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Covid-19 self-testing kits become available in French pharmacies

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Self-testing kits for the coronavirus causing Covid-19 will be available in pharmacies around France from Monday. The tests, already used in other European countries, are designed to complement France’s other testing measures.

About one million tests were to be available, initially in 6,000 of France’s 22,000 pharmacies, after the government gave its nod of approval in an official notice on Sunday.

The tests “will gradually become available in thousands of pharmacies through the course of the week”, Health Minister Olivier Véran told the Journal du Dimanche newspaper the same day.

The announcement came after health regulators approved their use for anyone over 15 and not already showing Covid-19 symptoms.

“Less invasive” and “allow[ing] more frequent testing” than other nasal-swab tests, according to the official notice.

No sale in supermarkets

While they do not require supervision of a health professional, the tests have only been approved for sale by health professionals who can explain their use at the time of sale, regulators said.

That decision means that unlike in other countries, including Germany, the self-tests will not be available in supermarkets in France, at least for the time being.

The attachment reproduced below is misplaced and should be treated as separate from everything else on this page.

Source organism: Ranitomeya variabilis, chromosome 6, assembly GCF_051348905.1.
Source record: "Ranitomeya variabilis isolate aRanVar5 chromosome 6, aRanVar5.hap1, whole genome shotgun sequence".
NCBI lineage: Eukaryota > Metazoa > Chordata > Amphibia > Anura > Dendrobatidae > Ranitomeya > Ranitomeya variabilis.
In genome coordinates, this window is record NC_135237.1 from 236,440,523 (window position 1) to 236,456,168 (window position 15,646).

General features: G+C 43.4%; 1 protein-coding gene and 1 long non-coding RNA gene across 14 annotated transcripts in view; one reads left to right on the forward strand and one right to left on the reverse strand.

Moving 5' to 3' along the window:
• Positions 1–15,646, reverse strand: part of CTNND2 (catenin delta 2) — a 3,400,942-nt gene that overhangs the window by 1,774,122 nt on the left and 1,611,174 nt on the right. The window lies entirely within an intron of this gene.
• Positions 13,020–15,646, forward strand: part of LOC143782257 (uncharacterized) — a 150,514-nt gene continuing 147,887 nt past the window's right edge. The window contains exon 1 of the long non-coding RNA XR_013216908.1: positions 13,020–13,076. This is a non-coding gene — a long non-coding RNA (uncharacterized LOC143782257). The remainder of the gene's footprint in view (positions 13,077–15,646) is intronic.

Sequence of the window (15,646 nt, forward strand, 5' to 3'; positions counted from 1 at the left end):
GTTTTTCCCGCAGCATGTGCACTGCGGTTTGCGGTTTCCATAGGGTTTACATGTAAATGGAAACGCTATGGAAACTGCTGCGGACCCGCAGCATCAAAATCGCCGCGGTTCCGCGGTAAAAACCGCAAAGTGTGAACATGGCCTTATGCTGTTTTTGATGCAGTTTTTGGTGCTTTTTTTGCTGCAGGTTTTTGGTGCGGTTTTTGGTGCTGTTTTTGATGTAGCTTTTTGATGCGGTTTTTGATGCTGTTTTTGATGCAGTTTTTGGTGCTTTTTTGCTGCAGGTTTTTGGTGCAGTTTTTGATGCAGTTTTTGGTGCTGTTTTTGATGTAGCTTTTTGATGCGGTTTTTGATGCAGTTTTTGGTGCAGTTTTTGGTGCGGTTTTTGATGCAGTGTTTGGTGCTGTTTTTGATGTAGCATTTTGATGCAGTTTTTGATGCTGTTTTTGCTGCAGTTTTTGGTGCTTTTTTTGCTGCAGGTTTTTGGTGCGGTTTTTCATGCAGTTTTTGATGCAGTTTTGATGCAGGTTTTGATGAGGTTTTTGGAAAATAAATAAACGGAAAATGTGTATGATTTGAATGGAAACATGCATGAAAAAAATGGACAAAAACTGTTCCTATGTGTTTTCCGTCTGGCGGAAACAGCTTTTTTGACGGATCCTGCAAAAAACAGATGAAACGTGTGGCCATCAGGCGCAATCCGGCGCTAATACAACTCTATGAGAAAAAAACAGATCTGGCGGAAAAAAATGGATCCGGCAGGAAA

Seven kits are available, including four produced by Chinese companies, two by Swiss company Biosynex and one by French company AAZ.

Their price is regulated, fixed at 6 euros until 15 May, when the cost drops to 5.20 euros. Online sales are forbidden.

Less invasive nasal swabs

The tests are do-it-yourself versions of the rapid antigen tests already available in pharmacies, and come with a shorter and less invasive nasal swab.

A person takes a sample with the swab and places the swab in a tube with a solution. A positive sample changes the colour of a band within 30 minutes.

As with in-pharmacy antigen tests, a positive result on a home test will be confirmed by a PCR test, which is more reliable and takes longer to analyse.

Also like in-pharmacy tests, the self-testing kits are at least 80 percent accurate. PCR tests, whose results must be analysed in a laboratory and generally come after about 48 hours, are at least 98 percent accurate.

French health officials said the home tests, like the other rapid tests, served as an additional tool for confronting the Covid-19 epidemic and had the capacity to reassure users before meeting family and friends.

The self-tests are not just intended for home use, with Véran explaining they would eventually be available in schools as well, in order to test consenting teachers and pupils at least twice per week.

Vaccination campaign ramps up

The tests come the same day as France expands its vaccine campaign to everyone aged 55 and up.

Coming one week ahead of schedule, anyone over 55 will be eligible to receive the AstraZeneca vaccine or the one-jab Johnson & Johnson vaccine, which has arrived in France in a shipment of 200,000 doses earlier than planned.

This vaccine has shown a 85 percent success rate in preventing serious forms of the disease; and 66 percent for mild cases. In logistical terms, it can be stored for up to three months at standard refrigerator temperature, unlike other vaccines.

Despite making up for lost time with a steady rollout of the vaccines after months of setbacks and delays, Véran said France still needed to step up its pace.

(with newswires)